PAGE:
With one exception, I have consistently avoided the blogosphere throughout my career. In that one case, The Leading Edge was an attempt to repay a favor. I found the experience stressful. Once-a-month submissions are hardly onerous, but because writing is for me a painstaking process, I abandoned the effort in less than a year. Besides, I’d never been convinced that anyone reads someone else’s blog; and besides that (are you allowed to have two “besides” in one sentence?), who really cares what I think? No seriously. No false modesty here. Who cares what I think about leadership, politics, or the state of the world? After all, the airwaves and information highways are already occluded with “punditrivia” of various sorts, and I’ve never been sure I wanted to compete in that world. Moreover, because I spend a good deal of my waking hours teaching and writing about the role and place of humility in leadership, a regular foray into the self-referential world of weblogs always posed a bit of an ethical conundrum for me.
So, given all of this, why Growing Leaders, and why now? To begin with, I need to write. I don’t mean I need to write like I need food and water to live. I mean I need to work on my writing. Having been raised to love the English language, I’ve always wanted to test the limits of my perlocutionary talents. Doing so demands that I enhance both my facility and my discipline as a writer. The late poet, author, and songwriter, Leonard Cohen, often observed that for him, the creative process was more about work ethic than inspiration. Cohen would have agreed with E.B. White who cautioned that “A writer who waits for ideal conditions … will die without putting a word on paper.” With every passing day, I find this wisdom to be simultaneously commanding and daunting.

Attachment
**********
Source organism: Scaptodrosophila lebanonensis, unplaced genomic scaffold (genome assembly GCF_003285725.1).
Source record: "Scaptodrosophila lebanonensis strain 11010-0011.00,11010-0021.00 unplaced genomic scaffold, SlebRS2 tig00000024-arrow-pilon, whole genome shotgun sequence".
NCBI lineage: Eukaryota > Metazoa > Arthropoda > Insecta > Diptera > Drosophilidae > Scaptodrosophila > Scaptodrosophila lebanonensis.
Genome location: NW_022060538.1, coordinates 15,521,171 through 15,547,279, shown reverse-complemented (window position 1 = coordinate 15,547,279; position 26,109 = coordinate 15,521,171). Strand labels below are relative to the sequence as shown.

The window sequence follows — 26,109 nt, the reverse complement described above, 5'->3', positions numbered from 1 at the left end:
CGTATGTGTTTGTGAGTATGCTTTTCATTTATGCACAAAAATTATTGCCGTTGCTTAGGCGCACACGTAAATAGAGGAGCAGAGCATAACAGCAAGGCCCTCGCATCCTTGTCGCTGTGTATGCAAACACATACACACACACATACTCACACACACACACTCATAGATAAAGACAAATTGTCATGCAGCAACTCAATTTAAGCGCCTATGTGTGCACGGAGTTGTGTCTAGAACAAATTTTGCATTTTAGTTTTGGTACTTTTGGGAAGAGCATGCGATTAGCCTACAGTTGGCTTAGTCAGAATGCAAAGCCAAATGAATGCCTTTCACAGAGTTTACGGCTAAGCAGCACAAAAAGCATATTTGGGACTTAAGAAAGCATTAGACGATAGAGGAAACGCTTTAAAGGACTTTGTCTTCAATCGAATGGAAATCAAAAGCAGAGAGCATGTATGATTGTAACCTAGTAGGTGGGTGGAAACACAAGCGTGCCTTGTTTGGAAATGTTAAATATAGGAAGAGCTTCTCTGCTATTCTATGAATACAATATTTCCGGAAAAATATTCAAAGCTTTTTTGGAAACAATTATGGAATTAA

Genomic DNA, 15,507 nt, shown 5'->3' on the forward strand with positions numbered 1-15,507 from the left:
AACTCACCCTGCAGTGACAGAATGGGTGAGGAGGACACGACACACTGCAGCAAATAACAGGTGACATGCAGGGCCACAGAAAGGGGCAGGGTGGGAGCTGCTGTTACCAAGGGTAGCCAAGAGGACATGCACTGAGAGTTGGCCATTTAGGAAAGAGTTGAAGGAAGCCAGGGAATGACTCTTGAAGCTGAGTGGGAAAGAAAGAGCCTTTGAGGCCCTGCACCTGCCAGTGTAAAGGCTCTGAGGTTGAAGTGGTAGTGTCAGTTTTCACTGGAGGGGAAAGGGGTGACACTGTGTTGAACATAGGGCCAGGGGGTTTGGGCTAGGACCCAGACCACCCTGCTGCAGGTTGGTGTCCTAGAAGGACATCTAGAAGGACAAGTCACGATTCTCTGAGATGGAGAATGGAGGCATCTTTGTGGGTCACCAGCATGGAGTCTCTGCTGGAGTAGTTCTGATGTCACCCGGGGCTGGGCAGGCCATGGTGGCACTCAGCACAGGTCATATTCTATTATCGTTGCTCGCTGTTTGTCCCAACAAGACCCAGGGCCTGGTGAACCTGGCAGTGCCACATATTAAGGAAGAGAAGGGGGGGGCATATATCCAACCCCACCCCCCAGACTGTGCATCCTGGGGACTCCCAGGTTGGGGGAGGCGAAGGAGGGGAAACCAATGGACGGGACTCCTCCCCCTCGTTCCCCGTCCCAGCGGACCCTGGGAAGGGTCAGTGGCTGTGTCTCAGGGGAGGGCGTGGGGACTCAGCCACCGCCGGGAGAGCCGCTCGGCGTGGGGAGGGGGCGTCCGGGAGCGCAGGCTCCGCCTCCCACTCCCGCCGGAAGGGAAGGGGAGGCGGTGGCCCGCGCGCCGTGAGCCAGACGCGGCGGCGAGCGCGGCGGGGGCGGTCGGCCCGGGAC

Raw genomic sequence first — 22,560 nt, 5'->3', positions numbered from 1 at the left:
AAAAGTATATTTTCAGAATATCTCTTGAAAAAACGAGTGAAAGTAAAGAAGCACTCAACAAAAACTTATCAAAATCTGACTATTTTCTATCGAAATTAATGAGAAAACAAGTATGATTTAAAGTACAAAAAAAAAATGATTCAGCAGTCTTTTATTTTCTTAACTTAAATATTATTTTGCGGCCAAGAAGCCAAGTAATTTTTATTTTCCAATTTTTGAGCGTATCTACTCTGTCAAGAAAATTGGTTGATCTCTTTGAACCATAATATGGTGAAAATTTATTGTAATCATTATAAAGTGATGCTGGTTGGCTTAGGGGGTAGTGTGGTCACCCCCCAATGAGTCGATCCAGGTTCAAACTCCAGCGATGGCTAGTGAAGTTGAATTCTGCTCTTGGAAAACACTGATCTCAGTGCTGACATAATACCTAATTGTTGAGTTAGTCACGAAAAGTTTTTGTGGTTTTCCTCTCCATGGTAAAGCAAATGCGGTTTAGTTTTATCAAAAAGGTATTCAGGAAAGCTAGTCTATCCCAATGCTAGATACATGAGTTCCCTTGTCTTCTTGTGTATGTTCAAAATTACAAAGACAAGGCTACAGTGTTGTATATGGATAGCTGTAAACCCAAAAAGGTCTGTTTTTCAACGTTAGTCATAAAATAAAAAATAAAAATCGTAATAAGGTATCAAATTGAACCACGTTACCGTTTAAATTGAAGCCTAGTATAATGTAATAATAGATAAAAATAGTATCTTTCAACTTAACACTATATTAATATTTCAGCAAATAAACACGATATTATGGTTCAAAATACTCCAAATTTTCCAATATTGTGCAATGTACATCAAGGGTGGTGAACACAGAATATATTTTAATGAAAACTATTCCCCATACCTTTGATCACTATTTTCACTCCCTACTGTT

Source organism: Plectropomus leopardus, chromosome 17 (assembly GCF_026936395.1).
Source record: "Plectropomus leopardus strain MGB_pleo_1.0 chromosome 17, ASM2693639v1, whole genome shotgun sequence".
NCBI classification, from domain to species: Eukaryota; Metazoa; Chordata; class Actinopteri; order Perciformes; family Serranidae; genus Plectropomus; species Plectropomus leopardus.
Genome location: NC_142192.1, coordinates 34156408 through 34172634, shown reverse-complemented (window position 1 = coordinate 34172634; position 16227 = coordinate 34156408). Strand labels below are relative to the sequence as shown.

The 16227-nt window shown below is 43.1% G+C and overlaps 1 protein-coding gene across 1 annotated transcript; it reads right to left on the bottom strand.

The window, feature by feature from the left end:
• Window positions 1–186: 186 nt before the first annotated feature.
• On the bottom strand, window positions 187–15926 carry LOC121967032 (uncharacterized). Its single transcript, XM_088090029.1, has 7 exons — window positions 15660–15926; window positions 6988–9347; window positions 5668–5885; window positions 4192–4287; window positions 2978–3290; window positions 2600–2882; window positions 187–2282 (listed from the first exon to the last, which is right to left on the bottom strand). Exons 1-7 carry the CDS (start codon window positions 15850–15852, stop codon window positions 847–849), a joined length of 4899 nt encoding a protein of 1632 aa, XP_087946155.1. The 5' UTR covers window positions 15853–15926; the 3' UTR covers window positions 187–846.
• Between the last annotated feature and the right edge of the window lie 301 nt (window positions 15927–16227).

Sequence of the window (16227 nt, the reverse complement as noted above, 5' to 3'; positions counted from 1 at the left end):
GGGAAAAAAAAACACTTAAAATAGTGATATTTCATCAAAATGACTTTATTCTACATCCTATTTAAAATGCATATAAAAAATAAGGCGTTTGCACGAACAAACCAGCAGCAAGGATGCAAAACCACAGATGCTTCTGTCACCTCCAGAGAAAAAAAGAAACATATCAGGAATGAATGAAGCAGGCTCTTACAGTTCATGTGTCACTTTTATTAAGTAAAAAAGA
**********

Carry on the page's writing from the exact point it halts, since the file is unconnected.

So on the one hand, committing to a regular essay (sounds so much more elegant than “blog”) is the functional equivalent of hitting the gym, call it writing myself into shape. There is, however, more to it. The other day I heard a reporter say that in the weeks since the 2016 election he has been feeling a kind of emotional whiplash. I think many Americans would agree. This presidential transition appears to be affecting people more personally and more profoundly than any other in memory. Indeed, I would say that many seem to be suffering from what might be called “Post Trumpatic Stress Disorder.”
For this reason, too, I believe that a regular column on leadership refracted through the prisms of both classical Jewish and contemporary sources may have particular resonance during these singularly disquieting times. And even if no one reads these words or the posts that follow, I am determined to craft a perspective that is more tempered than strident, less shrill and more ruminative than what often appears on the infobahn.
Whether you call it personal training, self-therapy or a leadership professor’s dream-come-true, I, now liberated from the illusion that anyone else might care, am determined to move forward. I approach this new venture understanding that the only regular reader is, in all likelihood, going to be me. For now, if that helps me become a better writer, and allows me to articulate a few thoughts more clearly and compellingly, my goal will have been met.